Volunteering Can Help Your Career
It is interesting to note that many successful people in psychology have done volunteer (community service) work. Volunteering covers a vast number of activities, including working on a political campaign, working in a church daycare center, disaster relief, tutoring, working at a rape crisis center, working with the homeess, etc. In thinking about volunteering, remember that volunteering is doing work for free, and that volunteering has benefits, even if the activity you volunteer for is not directly related to your ultimate career goal.
Keep in mind that many people volunteer. In fact, the Bureau of Labor Statistics found that between September 2014 and September 2015 there were about 63 million Americans (almost 25%) who volunteered.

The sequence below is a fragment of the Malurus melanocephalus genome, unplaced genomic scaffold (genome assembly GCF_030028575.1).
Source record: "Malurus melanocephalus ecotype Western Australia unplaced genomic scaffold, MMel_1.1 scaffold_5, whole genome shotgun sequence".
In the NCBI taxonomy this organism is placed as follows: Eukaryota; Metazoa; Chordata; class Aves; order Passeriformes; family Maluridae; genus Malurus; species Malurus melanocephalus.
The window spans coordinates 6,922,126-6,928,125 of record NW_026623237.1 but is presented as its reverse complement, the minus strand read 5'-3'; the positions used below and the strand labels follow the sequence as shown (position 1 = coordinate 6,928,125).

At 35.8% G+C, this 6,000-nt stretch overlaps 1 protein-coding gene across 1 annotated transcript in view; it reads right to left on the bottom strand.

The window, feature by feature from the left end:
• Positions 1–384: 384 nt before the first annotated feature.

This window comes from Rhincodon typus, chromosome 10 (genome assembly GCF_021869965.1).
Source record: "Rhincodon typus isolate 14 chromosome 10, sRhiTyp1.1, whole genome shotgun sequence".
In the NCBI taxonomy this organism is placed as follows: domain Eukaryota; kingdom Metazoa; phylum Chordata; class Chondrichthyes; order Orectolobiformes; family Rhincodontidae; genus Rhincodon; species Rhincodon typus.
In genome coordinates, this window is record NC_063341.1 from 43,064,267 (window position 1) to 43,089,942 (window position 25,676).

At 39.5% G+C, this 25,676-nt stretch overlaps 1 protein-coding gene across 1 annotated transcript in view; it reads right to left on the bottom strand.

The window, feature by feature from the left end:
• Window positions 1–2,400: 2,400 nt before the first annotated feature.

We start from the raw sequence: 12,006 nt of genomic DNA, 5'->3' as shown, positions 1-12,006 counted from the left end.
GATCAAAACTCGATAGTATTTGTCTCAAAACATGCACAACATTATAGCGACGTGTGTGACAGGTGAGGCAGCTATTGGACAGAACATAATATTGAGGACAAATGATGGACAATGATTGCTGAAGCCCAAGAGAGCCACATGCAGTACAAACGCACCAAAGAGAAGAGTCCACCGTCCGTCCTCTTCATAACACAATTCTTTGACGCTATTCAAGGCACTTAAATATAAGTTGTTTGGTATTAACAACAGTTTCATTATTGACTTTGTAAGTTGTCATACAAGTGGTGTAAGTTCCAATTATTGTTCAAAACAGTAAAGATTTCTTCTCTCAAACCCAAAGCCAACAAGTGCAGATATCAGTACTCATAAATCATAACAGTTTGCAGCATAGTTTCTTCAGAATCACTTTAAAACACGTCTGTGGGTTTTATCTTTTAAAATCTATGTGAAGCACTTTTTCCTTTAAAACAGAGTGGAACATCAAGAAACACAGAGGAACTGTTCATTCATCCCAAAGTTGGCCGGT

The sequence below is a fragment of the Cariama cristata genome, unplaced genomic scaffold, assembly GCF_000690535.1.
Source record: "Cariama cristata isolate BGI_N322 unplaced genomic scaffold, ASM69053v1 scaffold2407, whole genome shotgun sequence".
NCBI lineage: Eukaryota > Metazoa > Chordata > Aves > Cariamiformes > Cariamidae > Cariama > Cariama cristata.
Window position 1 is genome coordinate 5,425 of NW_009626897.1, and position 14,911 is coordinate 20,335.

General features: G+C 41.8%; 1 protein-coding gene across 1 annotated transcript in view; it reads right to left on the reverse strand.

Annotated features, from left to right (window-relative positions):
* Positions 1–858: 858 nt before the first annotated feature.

Here are rsome reasons why volunteering can be so beneficial. First, volunteer work stands out in your resume. To a decision maker (graduate selection committee or employer) volunteering shows a certain kind of motivation that others will not be able to show. Second, as a volunteer you are doing work that benefits the community. Moreover, it is a great feeling knowing you have helped others. Third, when you volunteer you actually show excellent time-management skills because you are able to volunteer at the same time you are taking classes and/or working. Fourth, volunteering can show that you can be part of a team. Fifth, certain college scholarships require community service to apply.
Please note that the comments of Dr. Golding, Dr. Lippert and the others who post on this blog express their own opinion and not that of the University of Kentucky.
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